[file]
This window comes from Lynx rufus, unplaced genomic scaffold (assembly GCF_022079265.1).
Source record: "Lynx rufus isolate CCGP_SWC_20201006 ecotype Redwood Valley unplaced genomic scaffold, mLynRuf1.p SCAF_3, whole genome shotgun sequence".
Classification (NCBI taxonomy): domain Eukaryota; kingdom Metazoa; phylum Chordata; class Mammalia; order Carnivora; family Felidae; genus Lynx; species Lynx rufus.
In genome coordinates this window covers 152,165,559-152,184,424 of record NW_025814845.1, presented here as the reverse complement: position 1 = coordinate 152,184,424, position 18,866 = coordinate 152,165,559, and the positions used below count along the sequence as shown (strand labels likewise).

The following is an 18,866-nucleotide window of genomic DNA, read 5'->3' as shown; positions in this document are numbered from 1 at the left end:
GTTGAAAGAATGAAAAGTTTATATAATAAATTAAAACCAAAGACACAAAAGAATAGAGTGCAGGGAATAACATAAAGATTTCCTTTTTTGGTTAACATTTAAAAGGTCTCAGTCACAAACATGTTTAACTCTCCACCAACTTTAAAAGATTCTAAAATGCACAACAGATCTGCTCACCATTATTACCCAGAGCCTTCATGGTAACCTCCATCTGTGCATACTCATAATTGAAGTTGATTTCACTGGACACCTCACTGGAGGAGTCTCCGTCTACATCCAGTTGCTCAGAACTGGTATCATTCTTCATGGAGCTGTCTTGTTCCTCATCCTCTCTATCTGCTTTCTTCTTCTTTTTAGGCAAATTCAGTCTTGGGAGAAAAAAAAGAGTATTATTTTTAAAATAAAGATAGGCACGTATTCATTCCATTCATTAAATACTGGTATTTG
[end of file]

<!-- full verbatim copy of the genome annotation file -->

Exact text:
This window comes from Lynx rufus, unplaced genomic scaffold (assembly GCF_022079265.1).
Source record: "Lynx rufus isolate CCGP_SWC_20201006 ecotype Redwood Valley unplaced genomic scaffold, mLynRuf1.p SCAF_3, whole genome shotgun sequence".
Classification (NCBI taxonomy): domain Eukaryota; kingdom Metazoa; phylum Chordata; class Mammalia; order Carnivora; family Felidae; genus Lynx; species Lynx rufus.
In genome coordinates this window covers 152,165,559-152,184,424 of record NW_025814845.1, presented here as the reverse complement: position 1 = coordinate 152,184,424, position 18,866 = coordinate 152,165,559, and the positions used below count along the sequence as shown (strand labels likewise).

The following is an 18,866-nucleotide window of genomic DNA, read 5'->3' as shown; positions in this document are numbered from 1 at the left end:
GTTGAAAGAATGAAAAGTTTATATAATAAATTAAAACCAAAGACACAAAAGAATAGAGTGCAGGGAATAACATAAAGATTTCCTTTTTTGGTTAACATTTAAAAGGTCTCAGTCACAAACATGTTTAACTCTCCACCAACTTTAAAAGATTCTAAAATGCACAACAGATCTGCTCACCATTATTACCCAGAGCCTTCATGGTAACCTCCATCTGTGCATACTCATAATTGAAGTTGATTTCACTGGACACCTCACTGGAGGAGTCTCCGTCTACATCCAGTTGCTCAGAACTGGTATCATTCTTCATGGAGCTGTCTTGTTCCTCATCCTCTCTATCTGCTTTCTTCTTCTTTTTAGGCAAATTCAGTCTTGGGAGAAAAAAAAGAGTATTATTTTTAAAATAAAGATAGGCACGTATTCATTCCATTCATTAAATACTGGTATTTG